By: Eva Baxter
Recently discovered footage from an annual cryptology conference dating back 25 years documents early Bitcoin pioneer, Hal Finney, elaborating on the concept of zero-knowledge (ZK) proofs. This discussion reportedly took place a decade before Bitcoin, the first cryptocurrency, was introduced to the world.
In the video, Finney discusses the potential of performing a zero-knowledge proof with a SHA-1 hash. He mentions the possibility of sending a cryptographically encrypted claim without releasing any detailed information contained within the claim itself. The application of ZK-proof, as this cryptographic protocol is called, allows one user to convince another of the authenticity of a specific claim without disclosing detailed information regarding the claim.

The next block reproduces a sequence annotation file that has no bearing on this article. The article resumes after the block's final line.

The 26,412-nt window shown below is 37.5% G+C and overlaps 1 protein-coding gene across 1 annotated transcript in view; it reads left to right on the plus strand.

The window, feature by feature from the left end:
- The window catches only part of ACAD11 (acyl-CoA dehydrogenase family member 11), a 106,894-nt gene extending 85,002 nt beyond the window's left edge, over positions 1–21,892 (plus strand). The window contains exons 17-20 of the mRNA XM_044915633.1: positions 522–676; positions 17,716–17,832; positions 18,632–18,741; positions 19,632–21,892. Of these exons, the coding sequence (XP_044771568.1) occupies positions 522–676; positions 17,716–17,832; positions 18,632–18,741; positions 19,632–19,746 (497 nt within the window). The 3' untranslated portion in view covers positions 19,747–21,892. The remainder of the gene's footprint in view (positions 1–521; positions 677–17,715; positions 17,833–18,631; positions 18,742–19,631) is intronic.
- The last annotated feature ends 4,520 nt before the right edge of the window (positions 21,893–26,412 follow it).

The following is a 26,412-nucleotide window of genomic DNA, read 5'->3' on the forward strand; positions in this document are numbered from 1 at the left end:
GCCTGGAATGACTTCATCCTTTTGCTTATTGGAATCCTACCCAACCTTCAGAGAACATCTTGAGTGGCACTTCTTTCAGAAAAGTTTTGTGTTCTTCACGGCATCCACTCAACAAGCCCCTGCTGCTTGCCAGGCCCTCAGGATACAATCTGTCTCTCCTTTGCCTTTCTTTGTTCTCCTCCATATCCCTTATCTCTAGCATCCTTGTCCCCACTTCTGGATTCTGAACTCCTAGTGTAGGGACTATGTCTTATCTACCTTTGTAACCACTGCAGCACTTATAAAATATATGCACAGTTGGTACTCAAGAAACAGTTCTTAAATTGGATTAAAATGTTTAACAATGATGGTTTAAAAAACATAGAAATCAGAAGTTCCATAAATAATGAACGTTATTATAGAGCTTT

Despite Finney referring to it as 'inefficient or impractical' back then due to hardware limitations, ZK-proof has resurfaced in recent discussions and debates within the crypto industry. Today, it is mostly leveraged to scale the Ethereum network. Having made several significant early contributions to privacy-enhancing technology and the first reusable proof-of-work system, Hal Finney remains a respected figure within the cryptocurrency industry.
© BlockBriefly. All Rights Reserved.